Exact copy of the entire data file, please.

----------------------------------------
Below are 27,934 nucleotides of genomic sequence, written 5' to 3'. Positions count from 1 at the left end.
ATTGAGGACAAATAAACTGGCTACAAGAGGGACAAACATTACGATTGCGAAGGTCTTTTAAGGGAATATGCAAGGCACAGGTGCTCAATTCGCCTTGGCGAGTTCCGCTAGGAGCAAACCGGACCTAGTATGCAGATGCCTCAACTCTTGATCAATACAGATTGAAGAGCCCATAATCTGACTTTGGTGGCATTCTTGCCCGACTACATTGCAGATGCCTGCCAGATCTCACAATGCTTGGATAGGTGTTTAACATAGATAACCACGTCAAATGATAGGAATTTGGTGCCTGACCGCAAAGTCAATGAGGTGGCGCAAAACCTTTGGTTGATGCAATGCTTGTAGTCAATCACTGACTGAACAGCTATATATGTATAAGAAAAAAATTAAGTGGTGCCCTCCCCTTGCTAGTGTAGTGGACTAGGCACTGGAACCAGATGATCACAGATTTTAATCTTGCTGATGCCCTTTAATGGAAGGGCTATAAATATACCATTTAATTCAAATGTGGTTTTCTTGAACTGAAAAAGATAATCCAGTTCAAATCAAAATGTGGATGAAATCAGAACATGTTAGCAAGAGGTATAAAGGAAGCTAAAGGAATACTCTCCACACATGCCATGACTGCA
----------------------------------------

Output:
Below are 27,934 nucleotides of genomic sequence, written 5' to 3'. Positions count from 1 at the left end.
ATTGAGGACAAATAAACTGGCTACAAGAGGGACAAACATTACGATTGCGAAGGTCTTTTAAGGGAATATGCAAGGCACAGGTGCTCAATTCGCCTTGGCGAGTTCCGCTAGGAGCAAACCGGACCTAGTATGCAGATGCCTCAACTCTTGATCAATACAGATTGAAGAGCCCATAATCTGACTTTGGTGGCATTCTTGCCCGACTACATTGCAGATGCCTGCCAGATCTCACAATGCTTGGATAGGTGTTTAACATAGATAACCACGTCAAATGATAGGAATTTGGTGCCTGACCGCAAAGTCAATGAGGTGGCGCAAAACCTTTGGTTGATGCAATGCTTGTAGTCAATCACTGACTGAACAGCTATATATGTATAAGAAAAAAATTAAGTGGTGCCCTCCCCTTGCTAGTGTAGTGGACTAGGCACTGGAACCAGATGATCACAGATTTTAATCTTGCTGATGCCCTTTAATGGAAGGGCTATAAATATACCATTTAATTCAAATGTGGTTTTCTTGAACTGAAAAAGATAATCCAGTTCAAATCAAAATGTGGATGAAATCAGAACATGTTAGCAAGAGGTATAAAGGAAGCTAAAGGAATACTCTCCACACATGCCATGACTGCA